What Is eHealth?
Building public health information systems is part of the umbrella of eHealth. But what is eHealth exactly (except perhaps another buzzword)?
In its broadest defnition, eHealth refers to any initiative that uses information and communications technologies (ICT) to deliver health care services. From the California Telemedicine and eHealth Center:
The common goal of any TM/eH application is to increase access and ease of health care, especially for rural and underserved populations.*
*Our industry loves acronyms, even for words that are fairly short to begin with. TM = telemedicine. eH = eHealth.
eHealth is an overarching term, since the area covered by ICT is so broad. So it could refer to information systems for health-related applications, which is what we develop, as well as to electronic health records, health knowledge management, video teleconferencing, Web-based applications ("Health 2.0") and mobile device applications (mHealth). It also includes telemedicine, which uses telecommunications technology to enable remote consultations between patients and specialists.
In a broader sense, the term characterizes not only a technical development, but also a state-of-mind, a way of thinking, an attitude, and a commitment for networked, global thinking, to improve health care locally, regionally, and worldwide by using information and communication technology.
Eysenbach goes on to define the 10 "E's" of eHealth that support this shift in thinking:
- Enhancing quality of care
- Evidence based
- Empowerment of consumers and patients
- Encouragement of a new relationship between the patient and health professional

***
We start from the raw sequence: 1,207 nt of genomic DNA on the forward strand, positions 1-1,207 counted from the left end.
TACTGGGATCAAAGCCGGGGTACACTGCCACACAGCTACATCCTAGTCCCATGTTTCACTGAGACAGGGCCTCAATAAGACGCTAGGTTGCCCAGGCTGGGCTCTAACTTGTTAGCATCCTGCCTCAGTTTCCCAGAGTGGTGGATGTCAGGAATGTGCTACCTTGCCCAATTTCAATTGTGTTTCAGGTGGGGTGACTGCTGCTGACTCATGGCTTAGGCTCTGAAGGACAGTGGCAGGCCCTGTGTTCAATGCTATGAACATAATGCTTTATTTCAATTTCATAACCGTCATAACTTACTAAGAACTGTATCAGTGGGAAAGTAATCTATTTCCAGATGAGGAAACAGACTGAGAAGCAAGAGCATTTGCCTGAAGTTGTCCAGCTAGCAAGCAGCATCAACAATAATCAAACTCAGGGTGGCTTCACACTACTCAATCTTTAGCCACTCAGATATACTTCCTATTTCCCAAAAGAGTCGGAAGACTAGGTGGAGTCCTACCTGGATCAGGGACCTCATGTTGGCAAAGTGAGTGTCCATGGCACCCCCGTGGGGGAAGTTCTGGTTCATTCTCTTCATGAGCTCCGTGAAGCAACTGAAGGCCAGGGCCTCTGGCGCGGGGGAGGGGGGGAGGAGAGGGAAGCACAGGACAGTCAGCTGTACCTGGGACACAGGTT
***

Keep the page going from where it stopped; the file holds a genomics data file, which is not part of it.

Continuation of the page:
- Education of physicians and consumers through online sources
- Enabling information exchange and communication in a standardized way
- Extending the scope of health care beyond its conventional boundaries
- Making the eHealth Connection: a month-long conference series at the Rockefeller Foundation's Bellagio Center in Bellagio, Italy. The website includes a good selection of background materials and an eHealth resources wiki.
- Global eHealth -- Measuring Outcomes: Why, What and How: "The authors recommend that because eHealth data are sparse and there is no global consensus on qualitative or quantitative health indicators for data collection, a 'minimum data set' of global eHealth outcome indicators should be identified and agreed upon by consensus, and should be universally applied."
- eHealth Policy -- The Road to the New Digital Divide?: "The author states that there is a danger of policy interference unless international global policy or at least a set of 'common principles and complementary global eHealth policy (that) will minimize the risk of developing an eHealth policy divide between developed and developing countries...' is put in place."